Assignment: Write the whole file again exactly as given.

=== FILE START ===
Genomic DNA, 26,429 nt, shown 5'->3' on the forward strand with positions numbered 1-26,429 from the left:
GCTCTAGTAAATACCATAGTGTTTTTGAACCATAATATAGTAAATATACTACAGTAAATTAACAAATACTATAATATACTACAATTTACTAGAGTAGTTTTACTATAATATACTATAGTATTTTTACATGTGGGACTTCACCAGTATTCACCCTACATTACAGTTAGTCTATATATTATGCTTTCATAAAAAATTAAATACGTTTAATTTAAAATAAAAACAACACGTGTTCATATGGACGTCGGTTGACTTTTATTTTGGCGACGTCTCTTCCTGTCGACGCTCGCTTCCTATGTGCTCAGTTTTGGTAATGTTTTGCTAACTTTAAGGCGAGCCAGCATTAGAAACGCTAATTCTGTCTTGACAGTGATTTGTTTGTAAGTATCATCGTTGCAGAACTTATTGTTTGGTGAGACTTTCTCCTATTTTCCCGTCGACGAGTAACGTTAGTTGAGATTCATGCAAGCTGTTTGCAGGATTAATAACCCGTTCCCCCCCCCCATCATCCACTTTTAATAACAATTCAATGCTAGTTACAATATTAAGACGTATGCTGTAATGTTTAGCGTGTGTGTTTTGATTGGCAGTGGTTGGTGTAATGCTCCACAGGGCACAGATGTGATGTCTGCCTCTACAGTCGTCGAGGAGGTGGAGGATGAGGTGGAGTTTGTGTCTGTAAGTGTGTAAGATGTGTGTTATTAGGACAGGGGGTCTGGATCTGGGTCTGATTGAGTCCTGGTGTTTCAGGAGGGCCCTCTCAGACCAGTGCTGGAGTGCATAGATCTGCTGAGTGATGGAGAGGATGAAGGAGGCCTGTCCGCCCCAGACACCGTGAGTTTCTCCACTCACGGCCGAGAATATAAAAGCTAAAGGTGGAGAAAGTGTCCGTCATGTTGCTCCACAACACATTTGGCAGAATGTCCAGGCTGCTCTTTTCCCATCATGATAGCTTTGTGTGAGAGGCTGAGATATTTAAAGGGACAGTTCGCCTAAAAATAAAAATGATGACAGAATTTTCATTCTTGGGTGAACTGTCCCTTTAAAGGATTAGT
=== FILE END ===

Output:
Genomic DNA, 26,429 nt, shown 5'->3' on the forward strand with positions numbered 1-26,429 from the left:
GCTCTAGTAAATACCATAGTGTTTTTGAACCATAATATAGTAAATATACTACAGTAAATTAACAAATACTATAATATACTACAATTTACTAGAGTAGTTTTACTATAATATACTATAGTATTTTTACATGTGGGACTTCACCAGTATTCACCCTACATTACAGTTAGTCTATATATTATGCTTTCATAAAAAATTAAATACGTTTAATTTAAAATAAAAACAACACGTGTTCATATGGACGTCGGTTGACTTTTATTTTGGCGACGTCTCTTCCTGTCGACGCTCGCTTCCTATGTGCTCAGTTTTGGTAATGTTTTGCTAACTTTAAGGCGAGCCAGCATTAGAAACGCTAATTCTGTCTTGACAGTGATTTGTTTGTAAGTATCATCGTTGCAGAACTTATTGTTTGGTGAGACTTTCTCCTATTTTCCCGTCGACGAGTAACGTTAGTTGAGATTCATGCAAGCTGTTTGCAGGATTAATAACCCGTTCCCCCCCCCCATCATCCACTTTTAATAACAATTCAATGCTAGTTACAATATTAAGACGTATGCTGTAATGTTTAGCGTGTGTGTTTTGATTGGCAGTGGTTGGTGTAATGCTCCACAGGGCACAGATGTGATGTCTGCCTCTACAGTCGTCGAGGAGGTGGAGGATGAGGTGGAGTTTGTGTCTGTAAGTGTGTAAGATGTGTGTTATTAGGACAGGGGGTCTGGATCTGGGTCTGATTGAGTCCTGGTGTTTCAGGAGGGCCCTCTCAGACCAGTGCTGGAGTGCATAGATCTGCTGAGTGATGGAGAGGATGAAGGAGGCCTGTCCGCCCCAGACACCGTGAGTTTCTCCACTCACGGCCGAGAATATAAAAGCTAAAGGTGGAGAAAGTGTCCGTCATGTTGCTCCACAACACATTTGGCAGAATGTCCAGGCTGCTCTTTTCCCATCATGATAGCTTTGTGTGAGAGGCTGAGATATTTAAAGGGACAGTTCGCCTAAAAATAAAAATGATGACAGAATTTTCATTCTTGGGTGAACTGTCCCTTTAAAGGATTAGT